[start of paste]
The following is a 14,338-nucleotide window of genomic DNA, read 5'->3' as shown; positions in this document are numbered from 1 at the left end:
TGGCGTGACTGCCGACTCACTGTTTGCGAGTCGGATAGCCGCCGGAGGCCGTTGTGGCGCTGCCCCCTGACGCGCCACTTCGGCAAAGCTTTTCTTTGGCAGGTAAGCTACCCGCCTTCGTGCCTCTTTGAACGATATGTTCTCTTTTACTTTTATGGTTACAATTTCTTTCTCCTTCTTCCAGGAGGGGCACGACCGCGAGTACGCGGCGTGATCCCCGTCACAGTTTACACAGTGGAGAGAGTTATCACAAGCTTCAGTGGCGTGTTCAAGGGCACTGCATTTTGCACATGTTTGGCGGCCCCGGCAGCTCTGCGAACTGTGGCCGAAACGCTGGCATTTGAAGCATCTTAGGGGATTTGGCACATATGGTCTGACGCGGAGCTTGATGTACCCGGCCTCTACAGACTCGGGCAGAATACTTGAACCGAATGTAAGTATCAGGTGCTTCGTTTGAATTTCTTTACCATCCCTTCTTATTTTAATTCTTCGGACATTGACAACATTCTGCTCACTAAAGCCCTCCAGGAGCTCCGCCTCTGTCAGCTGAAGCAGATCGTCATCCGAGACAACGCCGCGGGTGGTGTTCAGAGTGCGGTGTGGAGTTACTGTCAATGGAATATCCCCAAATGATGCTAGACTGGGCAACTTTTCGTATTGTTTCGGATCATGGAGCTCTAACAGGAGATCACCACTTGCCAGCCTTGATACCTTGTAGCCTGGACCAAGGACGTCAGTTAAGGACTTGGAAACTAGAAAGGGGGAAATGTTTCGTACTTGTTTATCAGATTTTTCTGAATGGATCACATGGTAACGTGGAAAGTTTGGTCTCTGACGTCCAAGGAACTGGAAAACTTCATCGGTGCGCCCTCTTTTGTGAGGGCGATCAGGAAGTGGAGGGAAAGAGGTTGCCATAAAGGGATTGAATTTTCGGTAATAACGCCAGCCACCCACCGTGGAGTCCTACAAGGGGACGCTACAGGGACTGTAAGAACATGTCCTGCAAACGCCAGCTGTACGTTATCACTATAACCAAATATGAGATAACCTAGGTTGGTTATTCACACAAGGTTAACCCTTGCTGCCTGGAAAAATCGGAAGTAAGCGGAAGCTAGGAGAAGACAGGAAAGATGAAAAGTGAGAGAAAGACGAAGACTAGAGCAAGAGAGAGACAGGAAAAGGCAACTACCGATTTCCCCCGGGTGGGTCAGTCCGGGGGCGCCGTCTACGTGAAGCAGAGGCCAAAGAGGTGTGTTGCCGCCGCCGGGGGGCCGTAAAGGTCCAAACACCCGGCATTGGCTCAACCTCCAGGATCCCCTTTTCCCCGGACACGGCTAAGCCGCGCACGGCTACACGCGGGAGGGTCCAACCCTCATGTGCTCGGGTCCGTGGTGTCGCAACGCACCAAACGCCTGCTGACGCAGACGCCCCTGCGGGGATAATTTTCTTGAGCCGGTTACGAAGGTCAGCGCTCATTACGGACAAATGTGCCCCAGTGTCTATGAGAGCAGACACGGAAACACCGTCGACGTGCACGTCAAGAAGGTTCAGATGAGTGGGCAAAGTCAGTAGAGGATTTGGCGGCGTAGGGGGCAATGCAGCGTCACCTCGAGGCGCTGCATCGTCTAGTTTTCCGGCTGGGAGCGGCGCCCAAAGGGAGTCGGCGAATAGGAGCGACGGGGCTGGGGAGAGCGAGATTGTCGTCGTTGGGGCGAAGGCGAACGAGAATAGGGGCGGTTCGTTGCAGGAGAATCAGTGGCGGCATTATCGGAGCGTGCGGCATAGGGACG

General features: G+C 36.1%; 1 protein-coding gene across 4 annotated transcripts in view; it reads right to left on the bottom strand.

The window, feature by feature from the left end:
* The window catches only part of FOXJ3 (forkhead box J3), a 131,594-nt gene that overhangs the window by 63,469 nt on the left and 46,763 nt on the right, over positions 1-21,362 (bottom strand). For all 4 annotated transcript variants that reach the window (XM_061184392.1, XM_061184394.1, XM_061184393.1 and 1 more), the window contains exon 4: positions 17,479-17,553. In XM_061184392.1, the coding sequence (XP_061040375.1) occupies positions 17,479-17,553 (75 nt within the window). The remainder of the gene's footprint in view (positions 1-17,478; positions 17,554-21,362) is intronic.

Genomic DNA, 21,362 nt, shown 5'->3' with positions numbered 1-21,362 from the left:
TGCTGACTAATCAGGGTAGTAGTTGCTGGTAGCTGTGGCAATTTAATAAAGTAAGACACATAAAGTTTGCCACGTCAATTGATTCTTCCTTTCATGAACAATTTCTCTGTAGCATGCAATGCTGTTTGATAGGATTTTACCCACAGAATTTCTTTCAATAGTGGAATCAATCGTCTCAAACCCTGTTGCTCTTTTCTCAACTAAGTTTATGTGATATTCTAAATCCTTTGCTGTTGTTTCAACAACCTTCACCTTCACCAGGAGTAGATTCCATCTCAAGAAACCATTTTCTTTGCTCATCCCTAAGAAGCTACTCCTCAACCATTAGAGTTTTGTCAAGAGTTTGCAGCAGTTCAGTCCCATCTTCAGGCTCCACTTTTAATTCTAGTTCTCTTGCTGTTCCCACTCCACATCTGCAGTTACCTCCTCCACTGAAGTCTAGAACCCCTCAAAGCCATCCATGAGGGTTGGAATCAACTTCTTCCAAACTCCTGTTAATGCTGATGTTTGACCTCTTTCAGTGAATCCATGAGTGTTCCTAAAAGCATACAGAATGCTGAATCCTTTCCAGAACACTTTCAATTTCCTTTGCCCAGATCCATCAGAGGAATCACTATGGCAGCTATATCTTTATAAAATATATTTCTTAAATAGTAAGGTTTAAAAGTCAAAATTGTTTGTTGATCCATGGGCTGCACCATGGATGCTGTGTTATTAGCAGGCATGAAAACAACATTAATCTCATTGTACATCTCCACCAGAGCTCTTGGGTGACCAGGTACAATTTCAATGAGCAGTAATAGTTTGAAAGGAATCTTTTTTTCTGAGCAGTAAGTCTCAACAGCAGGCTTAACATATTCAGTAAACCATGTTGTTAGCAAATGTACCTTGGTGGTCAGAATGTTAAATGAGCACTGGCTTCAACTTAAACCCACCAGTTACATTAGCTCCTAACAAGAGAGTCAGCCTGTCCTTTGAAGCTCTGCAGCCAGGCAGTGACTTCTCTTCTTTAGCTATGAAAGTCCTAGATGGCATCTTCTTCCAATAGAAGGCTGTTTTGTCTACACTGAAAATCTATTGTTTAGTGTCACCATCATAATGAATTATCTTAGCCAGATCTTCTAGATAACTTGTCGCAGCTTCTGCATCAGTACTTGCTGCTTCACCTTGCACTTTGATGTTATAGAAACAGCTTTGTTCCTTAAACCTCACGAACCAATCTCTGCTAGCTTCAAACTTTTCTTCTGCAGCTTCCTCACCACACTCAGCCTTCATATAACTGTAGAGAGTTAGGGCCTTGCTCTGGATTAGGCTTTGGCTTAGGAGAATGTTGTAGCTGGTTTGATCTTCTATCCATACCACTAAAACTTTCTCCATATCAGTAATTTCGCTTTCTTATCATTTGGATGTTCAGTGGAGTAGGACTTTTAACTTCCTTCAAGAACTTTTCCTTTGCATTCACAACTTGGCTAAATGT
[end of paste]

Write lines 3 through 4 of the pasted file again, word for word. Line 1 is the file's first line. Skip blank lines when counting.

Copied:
General features: G+C 36.1%; 1 protein-coding gene across 4 annotated transcripts in view; it reads right to left on the bottom strand.

The window, feature by feature from the left end: